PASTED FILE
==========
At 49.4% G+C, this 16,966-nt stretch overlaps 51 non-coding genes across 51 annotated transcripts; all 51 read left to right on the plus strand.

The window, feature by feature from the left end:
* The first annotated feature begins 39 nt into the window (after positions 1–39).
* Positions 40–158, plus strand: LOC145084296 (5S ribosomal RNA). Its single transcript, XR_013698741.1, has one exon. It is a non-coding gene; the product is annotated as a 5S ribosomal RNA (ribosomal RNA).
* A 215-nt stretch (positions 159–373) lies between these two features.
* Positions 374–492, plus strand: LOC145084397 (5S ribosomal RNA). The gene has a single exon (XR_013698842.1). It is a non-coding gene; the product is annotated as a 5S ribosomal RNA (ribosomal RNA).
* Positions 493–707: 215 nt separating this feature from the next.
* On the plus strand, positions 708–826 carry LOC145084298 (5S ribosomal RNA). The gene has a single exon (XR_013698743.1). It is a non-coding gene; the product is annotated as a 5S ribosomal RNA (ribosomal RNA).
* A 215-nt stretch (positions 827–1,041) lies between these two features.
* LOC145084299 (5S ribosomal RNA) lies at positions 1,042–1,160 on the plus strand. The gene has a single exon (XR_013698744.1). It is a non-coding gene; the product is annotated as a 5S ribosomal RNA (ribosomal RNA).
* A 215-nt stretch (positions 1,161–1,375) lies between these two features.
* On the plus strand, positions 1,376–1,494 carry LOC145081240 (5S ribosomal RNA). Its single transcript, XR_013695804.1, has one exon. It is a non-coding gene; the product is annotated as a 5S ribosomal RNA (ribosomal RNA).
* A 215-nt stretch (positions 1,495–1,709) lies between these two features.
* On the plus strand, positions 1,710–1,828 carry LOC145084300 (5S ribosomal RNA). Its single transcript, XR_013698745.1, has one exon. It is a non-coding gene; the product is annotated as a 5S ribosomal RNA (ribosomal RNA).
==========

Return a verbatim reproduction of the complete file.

At 49.4% G+C, this 16,966-nt stretch overlaps 51 non-coding genes across 51 annotated transcripts; all 51 read left to right on the plus strand.

The window, feature by feature from the left end:
* The first annotated feature begins 39 nt into the window (after positions 1–39).
* Positions 40–158, plus strand: LOC145084296 (5S ribosomal RNA). Its single transcript, XR_013698741.1, has one exon. It is a non-coding gene; the product is annotated as a 5S ribosomal RNA (ribosomal RNA).
* A 215-nt stretch (positions 159–373) lies between these two features.
* Positions 374–492, plus strand: LOC145084397 (5S ribosomal RNA). The gene has a single exon (XR_013698842.1). It is a non-coding gene; the product is annotated as a 5S ribosomal RNA (ribosomal RNA).
* Positions 493–707: 215 nt separating this feature from the next.
* On the plus strand, positions 708–826 carry LOC145084298 (5S ribosomal RNA). The gene has a single exon (XR_013698743.1). It is a non-coding gene; the product is annotated as a 5S ribosomal RNA (ribosomal RNA).
* A 215-nt stretch (positions 827–1,041) lies between these two features.
* LOC145084299 (5S ribosomal RNA) lies at positions 1,042–1,160 on the plus strand. The gene has a single exon (XR_013698744.1). It is a non-coding gene; the product is annotated as a 5S ribosomal RNA (ribosomal RNA).
* A 215-nt stretch (positions 1,161–1,375) lies between these two features.
* On the plus strand, positions 1,376–1,494 carry LOC145081240 (5S ribosomal RNA). Its single transcript, XR_013695804.1, has one exon. It is a non-coding gene; the product is annotated as a 5S ribosomal RNA (ribosomal RNA).
* A 215-nt stretch (positions 1,495–1,709) lies between these two features.
* On the plus strand, positions 1,710–1,828 carry LOC145084300 (5S ribosomal RNA). Its single transcript, XR_013698745.1, has one exon. It is a non-coding gene; the product is annotated as a 5S ribosomal RNA (ribosomal RNA).